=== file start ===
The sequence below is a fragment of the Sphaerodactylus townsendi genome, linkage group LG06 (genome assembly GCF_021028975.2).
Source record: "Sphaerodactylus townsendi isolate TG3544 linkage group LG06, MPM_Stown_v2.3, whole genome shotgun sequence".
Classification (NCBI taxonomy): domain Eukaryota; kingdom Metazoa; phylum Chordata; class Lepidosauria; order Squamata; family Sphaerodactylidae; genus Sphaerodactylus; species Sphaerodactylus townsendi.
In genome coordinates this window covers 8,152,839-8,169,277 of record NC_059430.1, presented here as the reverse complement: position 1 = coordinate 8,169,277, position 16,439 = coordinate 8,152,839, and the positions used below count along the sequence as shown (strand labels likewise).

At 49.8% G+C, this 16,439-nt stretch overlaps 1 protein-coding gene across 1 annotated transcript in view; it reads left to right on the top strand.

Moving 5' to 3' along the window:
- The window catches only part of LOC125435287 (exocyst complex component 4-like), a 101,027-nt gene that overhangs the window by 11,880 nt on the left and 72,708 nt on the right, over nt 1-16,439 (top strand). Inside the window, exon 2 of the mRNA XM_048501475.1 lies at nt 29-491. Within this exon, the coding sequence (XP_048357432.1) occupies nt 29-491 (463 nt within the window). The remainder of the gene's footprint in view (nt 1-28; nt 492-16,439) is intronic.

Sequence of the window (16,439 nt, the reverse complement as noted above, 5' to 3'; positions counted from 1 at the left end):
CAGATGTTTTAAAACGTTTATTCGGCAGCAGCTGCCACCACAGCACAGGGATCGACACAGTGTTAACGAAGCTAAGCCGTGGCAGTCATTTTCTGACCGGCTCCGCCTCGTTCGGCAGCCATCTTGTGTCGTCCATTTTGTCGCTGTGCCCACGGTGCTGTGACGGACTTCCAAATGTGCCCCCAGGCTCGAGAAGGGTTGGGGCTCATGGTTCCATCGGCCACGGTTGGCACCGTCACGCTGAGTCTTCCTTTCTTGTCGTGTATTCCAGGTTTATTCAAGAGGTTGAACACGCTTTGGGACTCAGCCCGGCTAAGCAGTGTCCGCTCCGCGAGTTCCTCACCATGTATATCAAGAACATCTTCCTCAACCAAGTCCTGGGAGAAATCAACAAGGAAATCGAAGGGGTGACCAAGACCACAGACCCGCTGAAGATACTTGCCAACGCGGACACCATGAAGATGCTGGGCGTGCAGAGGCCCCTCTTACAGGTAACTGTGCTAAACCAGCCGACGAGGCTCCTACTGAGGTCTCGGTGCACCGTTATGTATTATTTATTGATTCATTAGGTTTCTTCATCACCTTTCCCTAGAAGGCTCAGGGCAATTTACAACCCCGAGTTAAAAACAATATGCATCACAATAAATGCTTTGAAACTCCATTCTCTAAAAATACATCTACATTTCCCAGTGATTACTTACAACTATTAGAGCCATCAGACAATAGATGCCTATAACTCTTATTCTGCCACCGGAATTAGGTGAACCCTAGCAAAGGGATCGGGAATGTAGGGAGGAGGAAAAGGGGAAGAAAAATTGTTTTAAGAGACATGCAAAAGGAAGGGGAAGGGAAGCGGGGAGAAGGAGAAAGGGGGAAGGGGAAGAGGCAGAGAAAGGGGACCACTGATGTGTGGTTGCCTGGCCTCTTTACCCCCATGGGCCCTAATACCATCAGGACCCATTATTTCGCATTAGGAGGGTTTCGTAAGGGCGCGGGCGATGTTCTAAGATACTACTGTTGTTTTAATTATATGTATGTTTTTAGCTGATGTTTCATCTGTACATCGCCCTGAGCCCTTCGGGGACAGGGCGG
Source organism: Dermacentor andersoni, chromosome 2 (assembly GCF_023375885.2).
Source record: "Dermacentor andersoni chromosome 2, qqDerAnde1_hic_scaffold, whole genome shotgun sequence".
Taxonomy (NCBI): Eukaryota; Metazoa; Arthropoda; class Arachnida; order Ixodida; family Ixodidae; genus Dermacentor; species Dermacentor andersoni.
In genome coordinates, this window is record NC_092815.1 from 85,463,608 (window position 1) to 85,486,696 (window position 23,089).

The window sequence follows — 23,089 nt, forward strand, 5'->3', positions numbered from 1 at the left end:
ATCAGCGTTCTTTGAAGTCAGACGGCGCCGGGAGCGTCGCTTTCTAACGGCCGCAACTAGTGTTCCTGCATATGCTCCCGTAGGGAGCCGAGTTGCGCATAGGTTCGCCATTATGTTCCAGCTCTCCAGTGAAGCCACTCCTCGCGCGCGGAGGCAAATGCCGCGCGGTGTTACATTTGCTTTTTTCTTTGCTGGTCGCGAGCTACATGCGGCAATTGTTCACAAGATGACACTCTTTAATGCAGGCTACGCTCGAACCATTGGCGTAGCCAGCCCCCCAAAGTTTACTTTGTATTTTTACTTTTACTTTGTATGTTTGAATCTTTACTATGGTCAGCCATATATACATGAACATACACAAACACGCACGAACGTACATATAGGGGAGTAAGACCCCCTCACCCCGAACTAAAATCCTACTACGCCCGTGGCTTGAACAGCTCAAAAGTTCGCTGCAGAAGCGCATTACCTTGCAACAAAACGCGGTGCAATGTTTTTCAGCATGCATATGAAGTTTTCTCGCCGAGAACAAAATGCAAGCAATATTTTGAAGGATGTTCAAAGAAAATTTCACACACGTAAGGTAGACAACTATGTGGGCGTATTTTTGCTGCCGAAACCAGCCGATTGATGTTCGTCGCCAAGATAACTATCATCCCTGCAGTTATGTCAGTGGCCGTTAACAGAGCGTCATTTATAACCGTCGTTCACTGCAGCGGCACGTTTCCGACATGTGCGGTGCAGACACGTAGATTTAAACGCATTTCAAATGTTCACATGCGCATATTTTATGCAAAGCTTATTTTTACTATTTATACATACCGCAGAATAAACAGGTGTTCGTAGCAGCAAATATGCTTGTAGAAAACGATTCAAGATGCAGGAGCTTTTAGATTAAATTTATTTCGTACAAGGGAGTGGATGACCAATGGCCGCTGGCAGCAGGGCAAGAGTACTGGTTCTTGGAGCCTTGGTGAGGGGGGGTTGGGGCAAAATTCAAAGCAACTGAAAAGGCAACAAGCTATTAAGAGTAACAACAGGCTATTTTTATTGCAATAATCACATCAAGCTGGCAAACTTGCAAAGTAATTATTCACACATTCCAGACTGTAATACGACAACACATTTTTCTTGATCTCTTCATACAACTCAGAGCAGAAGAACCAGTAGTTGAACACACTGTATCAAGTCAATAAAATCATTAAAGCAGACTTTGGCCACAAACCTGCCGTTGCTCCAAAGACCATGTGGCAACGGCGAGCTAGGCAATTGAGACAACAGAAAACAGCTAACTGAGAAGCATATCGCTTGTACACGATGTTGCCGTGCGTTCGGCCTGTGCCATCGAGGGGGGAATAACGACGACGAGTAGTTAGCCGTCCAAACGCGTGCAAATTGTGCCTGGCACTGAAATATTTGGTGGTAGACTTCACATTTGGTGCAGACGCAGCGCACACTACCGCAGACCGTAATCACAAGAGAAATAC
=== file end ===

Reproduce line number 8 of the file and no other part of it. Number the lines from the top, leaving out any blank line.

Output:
Sequence of the window (16,439 nt, the reverse complement as noted above, 5' to 3'; positions counted from 1 at the left end):